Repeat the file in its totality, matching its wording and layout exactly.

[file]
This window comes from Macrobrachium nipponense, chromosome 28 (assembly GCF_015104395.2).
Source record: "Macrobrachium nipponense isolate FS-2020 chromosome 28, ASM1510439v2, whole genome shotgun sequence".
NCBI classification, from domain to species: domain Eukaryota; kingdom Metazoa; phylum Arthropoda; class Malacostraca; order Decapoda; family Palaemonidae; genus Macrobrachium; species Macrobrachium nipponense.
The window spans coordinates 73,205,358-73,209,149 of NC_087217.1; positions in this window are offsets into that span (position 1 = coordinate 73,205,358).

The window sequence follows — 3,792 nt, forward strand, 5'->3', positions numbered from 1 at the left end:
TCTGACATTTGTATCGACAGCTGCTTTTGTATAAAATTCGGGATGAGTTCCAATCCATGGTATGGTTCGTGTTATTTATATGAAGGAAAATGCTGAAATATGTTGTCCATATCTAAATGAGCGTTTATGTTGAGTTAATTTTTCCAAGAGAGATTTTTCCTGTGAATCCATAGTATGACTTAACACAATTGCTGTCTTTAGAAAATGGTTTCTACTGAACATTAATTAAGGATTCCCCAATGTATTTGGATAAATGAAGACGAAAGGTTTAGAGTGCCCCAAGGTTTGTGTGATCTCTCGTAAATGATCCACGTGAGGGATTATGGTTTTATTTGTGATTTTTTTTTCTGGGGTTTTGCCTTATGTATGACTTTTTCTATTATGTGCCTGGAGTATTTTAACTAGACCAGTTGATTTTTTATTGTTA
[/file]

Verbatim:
This window comes from Macrobrachium nipponense, chromosome 28 (assembly GCF_015104395.2).
Source record: "Macrobrachium nipponense isolate FS-2020 chromosome 28, ASM1510439v2, whole genome shotgun sequence".
NCBI classification, from domain to species: domain Eukaryota; kingdom Metazoa; phylum Arthropoda; class Malacostraca; order Decapoda; family Palaemonidae; genus Macrobrachium; species Macrobrachium nipponense.
The window spans coordinates 73,205,358-73,209,149 of NC_087217.1; positions in this window are offsets into that span (position 1 = coordinate 73,205,358).

The window sequence follows — 3,792 nt, forward strand, 5'->3', positions numbered from 1 at the left end:
TCTGACATTTGTATCGACAGCTGCTTTTGTATAAAATTCGGGATGAGTTCCAATCCATGGTATGGTTCGTGTTATTTATATGAAGGAAAATGCTGAAATATGTTGTCCATATCTAAATGAGCGTTTATGTTGAGTTAATTTTTCCAAGAGAGATTTTTCCTGTGAATCCATAGTATGACTTAACACAATTGCTGTCTTTAGAAAATGGTTTCTACTGAACATTAATTAAGGATTCCCCAATGTATTTGGATAAATGAAGACGAAAGGTTTAGAGTGCCCCAAGGTTTGTGTGATCTCTCGTAAATGATCCACGTGAGGGATTATGGTTTTATTTGTGATTTTTTTTTCTGGGGTTTTGCCTTATGTATGACTTTTTCTATTATGTGCCTGGAGTATTTTAACTAGACCAGTTGATTTTTTATTGTTA